This post digs into some of the details of the report and explores other commentaries that say it should be treated with caution.
Despite these caveats, consistent results emerge from the two surveys. Even with the rising share of young adults living with parents, household size was essentially unchanged and therefore does not explain the rise in median household incomes. Both employment rates (especially full-time, year-round employment) and per-worker earnings rose, and the percentage rise in earnings was larger than the percentage rise in employment. Most of the jump in median household income, therefore, appears to be rising earnings, with rising employment playing an important supporting role. The labor market improved for workers on both of these fronts: the rise in median household income is indeed good news.
The Points Guy, an expert in how to maximize the benefits of credit card reward programs, was the subject of an interview with MarketWatch. He gave seven of his top tips for playing the credit card game.
On using cash-back cards instead of working toward points:
“If you want to fly first class to Europe, you’re looking at $4,000 or $5,000 flights most of the time. So you have to spend a couple hundred thousand dollars to get a business class ticket. On the Chase Sapphire Reserve, you’re getting three points per dollar on dining and you can transfer them to frequent-flyer programs. It’s 115,000 United miles to fly business class round trip to Europe (of course you have to find availability), and you get 100,000 points for getting that card, so it’s like, you can get business class trips much quicker by learning the rules of how to transfer points to different frequent-flyer programs.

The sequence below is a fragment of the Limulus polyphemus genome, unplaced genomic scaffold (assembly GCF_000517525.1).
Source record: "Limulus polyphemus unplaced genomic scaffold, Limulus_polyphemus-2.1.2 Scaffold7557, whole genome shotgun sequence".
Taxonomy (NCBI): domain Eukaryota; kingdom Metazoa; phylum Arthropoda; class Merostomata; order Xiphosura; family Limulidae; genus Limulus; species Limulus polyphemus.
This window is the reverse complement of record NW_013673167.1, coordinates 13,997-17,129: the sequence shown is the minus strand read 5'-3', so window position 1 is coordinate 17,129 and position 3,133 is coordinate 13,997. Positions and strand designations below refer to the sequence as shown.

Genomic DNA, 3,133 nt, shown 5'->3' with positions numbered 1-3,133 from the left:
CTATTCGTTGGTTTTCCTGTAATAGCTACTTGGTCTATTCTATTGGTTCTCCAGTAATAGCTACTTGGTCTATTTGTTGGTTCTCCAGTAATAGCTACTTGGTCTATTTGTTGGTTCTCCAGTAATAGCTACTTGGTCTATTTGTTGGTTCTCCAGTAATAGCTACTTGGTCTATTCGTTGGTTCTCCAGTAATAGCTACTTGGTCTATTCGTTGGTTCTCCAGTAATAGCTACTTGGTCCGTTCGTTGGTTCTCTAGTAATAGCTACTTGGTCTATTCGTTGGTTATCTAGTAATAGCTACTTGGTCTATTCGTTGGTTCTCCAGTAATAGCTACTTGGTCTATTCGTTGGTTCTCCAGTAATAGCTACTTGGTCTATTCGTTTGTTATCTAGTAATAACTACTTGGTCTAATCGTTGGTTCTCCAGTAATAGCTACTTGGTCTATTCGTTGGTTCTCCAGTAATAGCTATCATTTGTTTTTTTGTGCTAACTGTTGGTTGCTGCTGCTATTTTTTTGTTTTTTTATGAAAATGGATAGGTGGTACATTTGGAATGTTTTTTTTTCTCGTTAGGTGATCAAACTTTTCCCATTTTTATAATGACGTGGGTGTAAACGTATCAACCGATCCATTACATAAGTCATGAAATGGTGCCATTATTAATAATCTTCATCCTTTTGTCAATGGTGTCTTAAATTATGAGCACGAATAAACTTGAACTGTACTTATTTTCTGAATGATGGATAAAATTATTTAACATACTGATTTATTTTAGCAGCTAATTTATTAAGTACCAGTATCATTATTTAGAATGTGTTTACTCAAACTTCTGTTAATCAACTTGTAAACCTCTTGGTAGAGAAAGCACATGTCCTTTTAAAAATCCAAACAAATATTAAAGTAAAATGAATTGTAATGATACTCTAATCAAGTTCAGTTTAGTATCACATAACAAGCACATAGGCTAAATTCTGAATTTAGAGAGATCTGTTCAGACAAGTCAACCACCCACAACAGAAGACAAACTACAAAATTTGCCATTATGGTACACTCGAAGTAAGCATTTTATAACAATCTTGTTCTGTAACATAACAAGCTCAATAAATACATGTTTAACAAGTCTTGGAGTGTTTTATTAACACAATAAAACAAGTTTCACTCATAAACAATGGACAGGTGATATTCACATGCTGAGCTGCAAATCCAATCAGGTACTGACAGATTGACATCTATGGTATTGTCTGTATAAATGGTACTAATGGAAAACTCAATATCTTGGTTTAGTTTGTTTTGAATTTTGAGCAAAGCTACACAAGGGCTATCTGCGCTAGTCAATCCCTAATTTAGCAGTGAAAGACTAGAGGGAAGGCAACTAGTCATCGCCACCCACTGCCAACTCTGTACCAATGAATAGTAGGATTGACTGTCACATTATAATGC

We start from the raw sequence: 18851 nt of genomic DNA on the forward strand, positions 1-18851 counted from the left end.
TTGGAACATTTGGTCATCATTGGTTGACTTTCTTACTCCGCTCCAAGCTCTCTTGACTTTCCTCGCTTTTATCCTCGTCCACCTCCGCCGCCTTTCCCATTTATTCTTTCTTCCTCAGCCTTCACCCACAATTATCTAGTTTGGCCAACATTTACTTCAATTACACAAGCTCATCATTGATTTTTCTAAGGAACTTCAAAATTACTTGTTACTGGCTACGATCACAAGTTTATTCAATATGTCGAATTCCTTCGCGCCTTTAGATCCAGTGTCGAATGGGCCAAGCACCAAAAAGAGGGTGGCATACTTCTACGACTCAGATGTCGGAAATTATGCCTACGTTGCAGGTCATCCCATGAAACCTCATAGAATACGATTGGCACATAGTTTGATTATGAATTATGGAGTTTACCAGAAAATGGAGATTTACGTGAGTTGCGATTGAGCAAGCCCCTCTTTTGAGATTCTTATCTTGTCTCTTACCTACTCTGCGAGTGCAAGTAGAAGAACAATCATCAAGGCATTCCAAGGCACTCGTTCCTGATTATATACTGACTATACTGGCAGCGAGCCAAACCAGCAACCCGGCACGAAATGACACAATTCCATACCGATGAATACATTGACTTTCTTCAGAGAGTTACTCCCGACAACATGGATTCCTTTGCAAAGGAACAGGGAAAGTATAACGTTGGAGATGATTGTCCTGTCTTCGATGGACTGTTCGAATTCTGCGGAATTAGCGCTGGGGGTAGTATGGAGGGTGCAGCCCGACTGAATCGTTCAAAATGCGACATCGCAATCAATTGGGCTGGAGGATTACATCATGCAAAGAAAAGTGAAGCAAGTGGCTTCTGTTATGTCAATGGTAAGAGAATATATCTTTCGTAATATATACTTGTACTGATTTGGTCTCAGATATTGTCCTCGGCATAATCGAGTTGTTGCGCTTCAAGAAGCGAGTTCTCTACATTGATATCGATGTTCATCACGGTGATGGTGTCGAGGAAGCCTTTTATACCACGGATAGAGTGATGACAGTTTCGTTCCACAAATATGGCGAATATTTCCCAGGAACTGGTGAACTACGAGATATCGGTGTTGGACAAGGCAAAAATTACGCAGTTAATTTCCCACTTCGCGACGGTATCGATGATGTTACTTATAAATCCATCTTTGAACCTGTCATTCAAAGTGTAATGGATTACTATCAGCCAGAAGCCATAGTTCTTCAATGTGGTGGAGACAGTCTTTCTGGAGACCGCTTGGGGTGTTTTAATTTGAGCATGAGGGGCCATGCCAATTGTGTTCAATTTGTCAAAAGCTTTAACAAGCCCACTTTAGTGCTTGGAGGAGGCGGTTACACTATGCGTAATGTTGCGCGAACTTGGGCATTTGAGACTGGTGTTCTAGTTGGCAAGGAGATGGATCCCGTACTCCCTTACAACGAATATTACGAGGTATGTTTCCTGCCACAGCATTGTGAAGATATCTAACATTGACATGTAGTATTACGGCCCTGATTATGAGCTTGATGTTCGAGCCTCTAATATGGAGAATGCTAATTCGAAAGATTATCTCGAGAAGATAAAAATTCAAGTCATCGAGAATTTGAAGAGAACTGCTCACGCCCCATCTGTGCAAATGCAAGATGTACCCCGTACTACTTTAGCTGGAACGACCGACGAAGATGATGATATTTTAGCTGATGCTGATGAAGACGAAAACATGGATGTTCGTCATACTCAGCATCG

“I look at flights domestically and you’re getting less than a cent per mile, and in that case, don’t use traditional airline miles. If you’re earning one airline mile and getting less than a cent back. If you’re using 40,000 miles to get a $350 ticket, it’s much more wise to just get 2% cash back and buy it in cash and then earn miles on that ticket. You also have to factor in the miles you forego when you redeem miles.”
The Fed’s quarterly Flow of Funds report shows that the net worth of households continues its slow, fairly steady increase from the bottom of the financial crisis. Rising home prices and stock prices are big boosts to net worth, plus households simply aren’t taking on additional debt the way they did in the old days.
Household percent equity (as measured by the Fed) collapsed when house prices fell sharply in 2007 and 2008.
In Q2 2016, household percent equity (of household real estate) was at 57.1% – up from Q1, and the highest since Q2 2006. This was because of an increase in house prices in Q2 (the Fed uses CoreLogic).